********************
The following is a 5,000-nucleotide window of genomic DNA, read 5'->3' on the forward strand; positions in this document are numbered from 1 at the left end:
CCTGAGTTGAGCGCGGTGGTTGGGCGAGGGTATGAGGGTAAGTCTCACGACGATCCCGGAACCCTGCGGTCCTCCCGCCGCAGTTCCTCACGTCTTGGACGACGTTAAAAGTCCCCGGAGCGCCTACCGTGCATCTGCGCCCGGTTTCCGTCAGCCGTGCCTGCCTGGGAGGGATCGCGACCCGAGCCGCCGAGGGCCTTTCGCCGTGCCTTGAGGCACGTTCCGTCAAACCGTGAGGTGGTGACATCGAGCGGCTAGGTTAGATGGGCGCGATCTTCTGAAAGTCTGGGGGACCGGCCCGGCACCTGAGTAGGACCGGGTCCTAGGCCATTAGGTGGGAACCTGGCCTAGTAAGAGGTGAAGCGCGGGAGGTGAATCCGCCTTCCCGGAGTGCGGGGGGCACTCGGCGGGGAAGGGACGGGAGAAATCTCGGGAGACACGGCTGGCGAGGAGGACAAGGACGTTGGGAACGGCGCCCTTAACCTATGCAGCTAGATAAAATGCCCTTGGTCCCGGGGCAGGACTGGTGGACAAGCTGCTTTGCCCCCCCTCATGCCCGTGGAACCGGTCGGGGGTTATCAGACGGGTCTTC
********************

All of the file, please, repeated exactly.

The following is a 5,000-nucleotide window of genomic DNA, read 5'->3' on the forward strand; positions in this document are numbered from 1 at the left end:
CCTGAGTTGAGCGCGGTGGTTGGGCGAGGGTATGAGGGTAAGTCTCACGACGATCCCGGAACCCTGCGGTCCTCCCGCCGCAGTTCCTCACGTCTTGGACGACGTTAAAAGTCCCCGGAGCGCCTACCGTGCATCTGCGCCCGGTTTCCGTCAGCCGTGCCTGCCTGGGAGGGATCGCGACCCGAGCCGCCGAGGGCCTTTCGCCGTGCCTTGAGGCACGTTCCGTCAAACCGTGAGGTGGTGACATCGAGCGGCTAGGTTAGATGGGCGCGATCTTCTGAAAGTCTGGGGGACCGGCCCGGCACCTGAGTAGGACCGGGTCCTAGGCCATTAGGTGGGAACCTGGCCTAGTAAGAGGTGAAGCGCGGGAGGTGAATCCGCCTTCCCGGAGTGCGGGGGGCACTCGGCGGGGAAGGGACGGGAGAAATCTCGGGAGACACGGCTGGCGAGGAGGACAAGGACGTTGGGAACGGCGCCCTTAACCTATGCAGCTAGATAAAATGCCCTTGGTCCCGGGGCAGGACTGGTGGACAAGCTGCTTTGCCCCCCCTCATGCCCGTGGAACCGGTCGGGGGTTATCAGACGGGTCTTC